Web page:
As most of you know, I have worked in international trade for 21 plus years. Last year, I wrote posts in March and September on the importance of international trade because of anti-trade rhetoric I was hearing.
Despite “alternative facts,” real facts prove what international trade does. It increases jobs, increases income and reduces prices.
I attended the Transpacific Maritime Conference (TPM) in Long Beach. Leading industry economist Dr. Nariman Behravesh talked about the U.S. and global economies. One thing that stood out was the potential for the U.S. unemployment rate to reach 3 percent, which would be quite amazing. His caveat: If we don’t enter into a trade war.
Enter Trump’s tariffs on aluminum and steel. A few questions to ask yourself. What percentage of aluminum and steel imports come from China? The answer? Not a lot. There are other countries that one could argue dump more of these products than China, so how does this really impact China? The answer. Not much.
Since the tariff announcement, I have attended a few other trade-related conferences. I would like to share some highlights from those conferences. To sum it up: Nobody has ever won a trade war.
Enter China’s response. Those tariffs will impact farmers, some in Washington state. This is one of the reasons I never understood farmers voting for Trump (and part of the reason I could never fully get behind Bernie Sanders). They heard his anti-trade rhetoric, yet they voted for him. Trump promises to “make it up for farmers.” But his policy has the potential to cause China to look for other sources for their agricultural needs.
Trump has promised more tariffs and China will respond in kind. These tactics are not the right approach. They will escalate, and the big losers will be everyday people in both countries. Hopefully in the end sanity will prevail, and we will make progress on NAFTA and TPP.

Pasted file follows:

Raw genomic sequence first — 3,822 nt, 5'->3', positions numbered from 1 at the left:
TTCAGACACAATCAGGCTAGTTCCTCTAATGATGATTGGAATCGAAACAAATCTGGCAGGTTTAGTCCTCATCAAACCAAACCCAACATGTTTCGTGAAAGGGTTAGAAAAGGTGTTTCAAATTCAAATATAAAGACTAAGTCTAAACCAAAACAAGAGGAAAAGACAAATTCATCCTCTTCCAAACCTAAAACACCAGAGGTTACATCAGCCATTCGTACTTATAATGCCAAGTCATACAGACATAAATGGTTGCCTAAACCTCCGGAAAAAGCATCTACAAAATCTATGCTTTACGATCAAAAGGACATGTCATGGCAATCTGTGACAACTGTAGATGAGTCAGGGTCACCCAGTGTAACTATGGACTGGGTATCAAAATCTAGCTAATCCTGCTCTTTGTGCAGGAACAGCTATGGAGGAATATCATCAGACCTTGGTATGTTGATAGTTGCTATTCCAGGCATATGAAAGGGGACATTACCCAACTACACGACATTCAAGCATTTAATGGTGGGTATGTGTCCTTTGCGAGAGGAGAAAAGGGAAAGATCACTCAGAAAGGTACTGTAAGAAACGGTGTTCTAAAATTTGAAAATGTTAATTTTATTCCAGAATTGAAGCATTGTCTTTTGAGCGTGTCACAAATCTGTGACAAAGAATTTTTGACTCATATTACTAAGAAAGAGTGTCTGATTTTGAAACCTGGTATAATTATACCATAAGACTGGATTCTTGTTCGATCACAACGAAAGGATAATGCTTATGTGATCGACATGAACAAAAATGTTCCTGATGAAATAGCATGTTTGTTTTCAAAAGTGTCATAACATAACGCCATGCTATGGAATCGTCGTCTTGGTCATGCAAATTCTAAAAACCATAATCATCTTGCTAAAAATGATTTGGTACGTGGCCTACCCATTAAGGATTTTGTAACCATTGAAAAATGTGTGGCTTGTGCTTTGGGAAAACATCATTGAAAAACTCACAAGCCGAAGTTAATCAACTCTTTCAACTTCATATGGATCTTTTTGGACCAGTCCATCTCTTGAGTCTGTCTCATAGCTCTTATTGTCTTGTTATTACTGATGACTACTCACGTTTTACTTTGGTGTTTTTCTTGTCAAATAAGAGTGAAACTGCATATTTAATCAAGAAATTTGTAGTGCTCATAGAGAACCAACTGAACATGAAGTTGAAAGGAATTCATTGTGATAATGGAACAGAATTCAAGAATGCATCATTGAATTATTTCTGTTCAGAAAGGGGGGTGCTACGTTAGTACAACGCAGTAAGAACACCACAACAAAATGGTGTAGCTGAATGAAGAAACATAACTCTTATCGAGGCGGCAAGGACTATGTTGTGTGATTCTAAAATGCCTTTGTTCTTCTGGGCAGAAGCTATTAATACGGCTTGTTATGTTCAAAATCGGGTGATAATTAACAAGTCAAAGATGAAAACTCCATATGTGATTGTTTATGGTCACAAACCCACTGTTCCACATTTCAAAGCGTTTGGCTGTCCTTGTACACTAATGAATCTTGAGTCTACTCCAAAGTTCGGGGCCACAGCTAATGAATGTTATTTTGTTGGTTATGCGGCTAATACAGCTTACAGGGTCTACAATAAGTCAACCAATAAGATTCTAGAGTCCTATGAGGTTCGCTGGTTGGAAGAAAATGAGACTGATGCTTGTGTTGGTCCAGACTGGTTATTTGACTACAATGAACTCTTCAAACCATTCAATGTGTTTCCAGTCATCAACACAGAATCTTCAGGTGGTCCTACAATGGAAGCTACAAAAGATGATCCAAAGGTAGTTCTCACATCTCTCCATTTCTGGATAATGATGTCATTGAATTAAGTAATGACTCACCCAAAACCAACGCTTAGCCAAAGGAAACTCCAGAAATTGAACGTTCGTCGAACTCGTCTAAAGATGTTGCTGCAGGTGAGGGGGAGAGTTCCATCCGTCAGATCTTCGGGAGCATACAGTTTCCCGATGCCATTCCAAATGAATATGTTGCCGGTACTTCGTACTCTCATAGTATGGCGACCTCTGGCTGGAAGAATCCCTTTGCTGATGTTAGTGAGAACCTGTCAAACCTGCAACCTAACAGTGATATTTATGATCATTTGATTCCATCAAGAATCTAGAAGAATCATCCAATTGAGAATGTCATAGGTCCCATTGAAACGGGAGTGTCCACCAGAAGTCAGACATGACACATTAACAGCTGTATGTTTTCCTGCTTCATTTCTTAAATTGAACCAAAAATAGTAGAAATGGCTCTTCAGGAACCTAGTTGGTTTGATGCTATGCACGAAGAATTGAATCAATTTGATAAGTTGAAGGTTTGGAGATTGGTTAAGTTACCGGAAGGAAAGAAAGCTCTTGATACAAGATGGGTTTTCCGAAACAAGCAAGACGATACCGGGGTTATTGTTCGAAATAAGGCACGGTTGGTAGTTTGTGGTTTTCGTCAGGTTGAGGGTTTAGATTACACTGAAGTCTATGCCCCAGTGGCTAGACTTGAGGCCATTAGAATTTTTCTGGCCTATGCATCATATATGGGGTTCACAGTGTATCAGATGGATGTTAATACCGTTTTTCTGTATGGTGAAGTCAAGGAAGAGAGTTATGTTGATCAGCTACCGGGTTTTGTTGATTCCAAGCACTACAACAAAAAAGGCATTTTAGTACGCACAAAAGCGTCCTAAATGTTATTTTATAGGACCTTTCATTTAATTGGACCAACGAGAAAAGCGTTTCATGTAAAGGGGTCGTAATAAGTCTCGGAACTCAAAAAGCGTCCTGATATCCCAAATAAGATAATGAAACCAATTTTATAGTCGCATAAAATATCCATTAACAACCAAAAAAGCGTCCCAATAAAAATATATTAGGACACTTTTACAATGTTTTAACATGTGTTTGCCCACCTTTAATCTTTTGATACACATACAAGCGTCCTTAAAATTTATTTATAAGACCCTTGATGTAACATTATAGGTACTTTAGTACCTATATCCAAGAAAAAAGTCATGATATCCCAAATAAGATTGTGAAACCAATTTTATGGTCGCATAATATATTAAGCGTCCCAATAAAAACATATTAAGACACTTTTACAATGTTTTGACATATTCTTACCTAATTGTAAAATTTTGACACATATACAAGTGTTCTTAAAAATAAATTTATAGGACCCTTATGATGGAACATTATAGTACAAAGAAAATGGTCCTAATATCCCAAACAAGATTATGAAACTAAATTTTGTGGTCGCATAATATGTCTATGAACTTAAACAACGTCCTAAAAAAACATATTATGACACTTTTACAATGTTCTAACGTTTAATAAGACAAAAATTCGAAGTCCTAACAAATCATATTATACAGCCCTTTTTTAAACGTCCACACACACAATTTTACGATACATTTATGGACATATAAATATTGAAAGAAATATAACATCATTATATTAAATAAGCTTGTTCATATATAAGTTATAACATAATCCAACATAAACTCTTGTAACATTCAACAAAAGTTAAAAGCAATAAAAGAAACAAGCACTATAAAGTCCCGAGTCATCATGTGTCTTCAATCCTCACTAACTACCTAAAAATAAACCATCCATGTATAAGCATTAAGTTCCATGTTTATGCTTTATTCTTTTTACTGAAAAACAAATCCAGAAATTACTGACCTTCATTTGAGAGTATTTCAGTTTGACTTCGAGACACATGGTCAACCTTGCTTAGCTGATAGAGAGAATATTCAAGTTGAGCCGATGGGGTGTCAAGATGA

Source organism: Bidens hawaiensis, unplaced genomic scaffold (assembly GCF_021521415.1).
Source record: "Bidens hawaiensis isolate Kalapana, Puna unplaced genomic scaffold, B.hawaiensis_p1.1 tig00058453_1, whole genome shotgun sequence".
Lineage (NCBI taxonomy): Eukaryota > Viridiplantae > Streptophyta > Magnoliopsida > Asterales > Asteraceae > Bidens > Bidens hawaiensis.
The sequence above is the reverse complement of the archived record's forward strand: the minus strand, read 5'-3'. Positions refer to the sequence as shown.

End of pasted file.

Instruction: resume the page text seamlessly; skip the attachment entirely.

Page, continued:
Now is there a China problem in terms of intellectual property rights? Of course, but that problem needs to be solved with a world-wide effort. In fact, the administration could have addressed it in a more productive manner if the U.S. had stayed in TPP. But alas, the administration decided to pull us out, which only helped to decrease U.S. influence. I wonder if the administration thought the world would stop if the U.S. pulled out. As predicted by myself and others, the world went on without us (as they should), and America is left at a disadvantage.
It takes years to build relationships. Tariffs will make American goods more expensive, and you can believe that delegations from other countries are already marketing for their products to fill the gap. We are not the only country in the Northern Hemisphere that grows apples, soybeans, wheat, etc., so there is a fallacy in the belief that China needs our products. China and other countries can look for other sources, and once that business is lost, it’s hard to get it back.
China (and Asia in general) is where the middle class is growing. It would be a shame to have trade policies in place that would price American goods out of those markets. The U.S. and China have the largest economies of the world. In the end, the health of both countries would be better with cooperation. Trade relations are complex. Agreements (or disagreements) between two countries have a ripple impact on the rest of the world.
It is important that people who understand the importance of international trade tell the story. People need to know what erecting trade barriers does and what eliminating trade barriers does. The majority (85 percent) of manufacturing job losses have been lost to automation not globalization. Putting up trade barriers is not going to bring the jobs back. Decisions need to be made by people who understand the bigger picture and can look at trade from a holistic viewpoint.
As a person living in Washington state, I understand all too well what can be lost and what can be gained in terms of international trade. For example, Mexico is the largest market for Washington apples. NAFTA opened those doors. Whether TPP or NAFTA or trade wars, it is important to not put agriculture at risk because it is always the first area targeted. Trade wars are nothing to celebrate or boast about. Nobody wins.